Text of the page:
What does Building Control in Scotland recommend for new domestic buildings?

The recommendation is a staggered approach, depending on the air tightness of the building envelope:

  • If the building is very airtight (0-3 m3/(h m2) @50Pa), the only choice is Heat Recovery Ventilation (MVHR)
  • If is it semi-airtight (3-5 m3/(h m2) @50Pa), either MVHR or dMEV can be used
  • If it is lesser airtight (5-7 m3/(h m2) @50Pa), either dMEV or natural ventilation can be used. MVHR is possible, too, as there are different reasons for the use of this technology, other than the air tightness of the building.

A problem arises when the measured air tightness of the building is very different from the target air tightness. In such cases often the ventilation strategy needs to be revised. What complicates the matter is that the air tightness test needs to be carried out when the building is finished. At this point remedial measures are very difficult to implement. E.g. the architect specified 5 m3/(h m2) @50Pa with natural ventilation and trickle vents. Now the trades have done a good job and the building achieved 2.5 m3/(h m2) @50Pa. This means MVHR needs to be retrofitted into the finished building.

Looking at the reality of the building industry, it is often difficult to predict the real air tightness of the building, as much depends on the workmanship of the trades. It is probably the better approach to plan for a solution that complies with the tighter standards, e.g. MVHR.

We find the best choice of ventilation strategy is MVHR – if it designed, specified, installed and maintained right. There are some cost implications, but the comfort and air quality will pay dividends (over and above the energy savings).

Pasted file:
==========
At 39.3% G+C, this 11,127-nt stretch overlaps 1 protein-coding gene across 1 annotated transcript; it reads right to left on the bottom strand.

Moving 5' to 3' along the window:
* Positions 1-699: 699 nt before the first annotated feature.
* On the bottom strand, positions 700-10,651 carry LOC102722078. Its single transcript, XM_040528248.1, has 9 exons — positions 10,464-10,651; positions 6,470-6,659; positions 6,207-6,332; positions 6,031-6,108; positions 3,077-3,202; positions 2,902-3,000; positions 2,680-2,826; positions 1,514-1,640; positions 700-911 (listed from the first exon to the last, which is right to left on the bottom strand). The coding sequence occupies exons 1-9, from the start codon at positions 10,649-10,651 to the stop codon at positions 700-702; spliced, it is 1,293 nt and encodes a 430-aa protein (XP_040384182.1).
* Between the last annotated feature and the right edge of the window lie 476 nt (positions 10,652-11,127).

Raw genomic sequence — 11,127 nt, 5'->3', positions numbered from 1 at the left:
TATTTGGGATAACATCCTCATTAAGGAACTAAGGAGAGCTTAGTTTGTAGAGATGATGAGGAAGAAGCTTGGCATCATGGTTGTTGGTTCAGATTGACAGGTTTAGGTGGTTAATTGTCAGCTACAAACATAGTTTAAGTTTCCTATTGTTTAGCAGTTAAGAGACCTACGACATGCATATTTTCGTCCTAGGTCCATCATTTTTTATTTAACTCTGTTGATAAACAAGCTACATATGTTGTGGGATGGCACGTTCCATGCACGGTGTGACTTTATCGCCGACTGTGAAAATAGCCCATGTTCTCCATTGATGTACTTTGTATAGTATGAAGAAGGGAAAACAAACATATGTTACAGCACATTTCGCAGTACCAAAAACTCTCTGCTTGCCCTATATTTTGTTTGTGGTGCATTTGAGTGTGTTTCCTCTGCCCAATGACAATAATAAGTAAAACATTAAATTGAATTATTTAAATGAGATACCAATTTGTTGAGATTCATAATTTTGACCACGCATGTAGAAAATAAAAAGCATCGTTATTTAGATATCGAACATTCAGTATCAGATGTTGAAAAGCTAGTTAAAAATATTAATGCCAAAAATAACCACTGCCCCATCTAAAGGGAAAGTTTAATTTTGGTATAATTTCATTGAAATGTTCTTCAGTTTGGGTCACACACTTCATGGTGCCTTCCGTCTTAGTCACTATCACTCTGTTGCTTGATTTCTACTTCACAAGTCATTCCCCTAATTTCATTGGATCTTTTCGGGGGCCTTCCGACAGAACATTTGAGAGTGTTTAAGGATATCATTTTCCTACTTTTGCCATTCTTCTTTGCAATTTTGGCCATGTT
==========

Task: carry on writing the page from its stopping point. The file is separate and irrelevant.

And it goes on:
Alternative ventilation strategies:

dMEV is a much cheaper solution in the initial expenditure, but as these don’t recover any heat, with the expelled air all the heat energy is lost. Such fans are better versions of extractor fans, that run constantly on a low level and boost when necessary, e.g. when they detect increased humidity. Modern dMEV fans are very quiet.

 recent research in Scotland has shown, that most dMEV systems do not deliver the desired indoor air quality? The reason is, that the ventilation path through the building is much less controllable than with MVHR systems. E.g. some bedrooms might have very little to nearly no ventilation at all. dMEV systems need to be carefully specified to avoid such downfalls of the system.

Natural ventilation via background (trickle) ventilators with mechanical intermittent extract fans is still an allowed ventilation strategy for ‘leakier’ houses, but…

 that in practice hardly any new built house will achieve the legal requirements for indoor air quality, unless occupants open window regularly? As such natural ventilation alone is not fulfilling the demands of Building Standards and therefor it is not a viable ventilation strategy. Occupants need to co-operate, e.g. keeping windows of bedrooms in use tilted all night (without curtains or blinds blocking the ventilation path) and cross-ventilate during the day every couple of hours.